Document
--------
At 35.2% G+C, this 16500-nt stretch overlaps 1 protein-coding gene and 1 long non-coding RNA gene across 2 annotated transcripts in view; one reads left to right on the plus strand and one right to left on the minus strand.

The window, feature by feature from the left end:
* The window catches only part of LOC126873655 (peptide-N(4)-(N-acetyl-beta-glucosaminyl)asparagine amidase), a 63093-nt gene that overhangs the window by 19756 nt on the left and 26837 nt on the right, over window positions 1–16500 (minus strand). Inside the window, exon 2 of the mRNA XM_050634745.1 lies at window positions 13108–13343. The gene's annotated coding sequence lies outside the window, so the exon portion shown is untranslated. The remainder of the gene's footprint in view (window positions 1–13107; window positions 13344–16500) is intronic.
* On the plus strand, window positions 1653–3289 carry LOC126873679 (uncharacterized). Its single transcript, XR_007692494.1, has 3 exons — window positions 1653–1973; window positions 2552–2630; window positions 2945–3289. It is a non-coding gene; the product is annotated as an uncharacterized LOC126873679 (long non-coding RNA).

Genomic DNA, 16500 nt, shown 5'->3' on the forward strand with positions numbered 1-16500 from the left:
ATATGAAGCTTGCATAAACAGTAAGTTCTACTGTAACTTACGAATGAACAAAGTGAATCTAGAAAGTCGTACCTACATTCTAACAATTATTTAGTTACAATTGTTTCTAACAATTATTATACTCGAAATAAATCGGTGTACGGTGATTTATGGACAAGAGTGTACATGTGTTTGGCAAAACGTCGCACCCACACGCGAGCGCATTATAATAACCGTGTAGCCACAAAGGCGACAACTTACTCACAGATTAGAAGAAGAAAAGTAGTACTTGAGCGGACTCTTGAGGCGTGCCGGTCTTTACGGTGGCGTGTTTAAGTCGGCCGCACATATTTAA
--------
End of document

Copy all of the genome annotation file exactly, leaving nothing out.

At 35.2% G+C, this 16500-nt stretch overlaps 1 protein-coding gene and 1 long non-coding RNA gene across 2 annotated transcripts in view; one reads left to right on the plus strand and one right to left on the minus strand.

The window, feature by feature from the left end:
* The window catches only part of LOC126873655 (peptide-N(4)-(N-acetyl-beta-glucosaminyl)asparagine amidase), a 63093-nt gene that overhangs the window by 19756 nt on the left and 26837 nt on the right, over window positions 1–16500 (minus strand). Inside the window, exon 2 of the mRNA XM_050634745.1 lies at window positions 13108–13343. The gene's annotated coding sequence lies outside the window, so the exon portion shown is untranslated. The remainder of the gene's footprint in view (window positions 1–13107; window positions 13344–16500) is intronic.
* On the plus strand, window positions 1653–3289 carry LOC126873679 (uncharacterized). Its single transcript, XR_007692494.1, has 3 exons — window positions 1653–1973; window positions 2552–2630; window positions 2945–3289. It is a non-coding gene; the product is annotated as an uncharacterized LOC126873679 (long non-coding RNA).

Genomic DNA, 16500 nt, shown 5'->3' on the forward strand with positions numbered 1-16500 from the left:
ATATGAAGCTTGCATAAACAGTAAGTTCTACTGTAACTTACGAATGAACAAAGTGAATCTAGAAAGTCGTACCTACATTCTAACAATTATTTAGTTACAATTGTTTCTAACAATTATTATACTCGAAATAAATCGGTGTACGGTGATTTATGGACAAGAGTGTACATGTGTTTGGCAAAACGTCGCACCCACACGCGAGCGCATTATAATAACCGTGTAGCCACAAAGGCGACAACTTACTCACAGATTAGAAGAAGAAAAGTAGTACTTGAGCGGACTCTTGAGGCGTGCCGGTCTTTACGGTGGCGTGTTTAAGTCGGCCGCACATATTTAA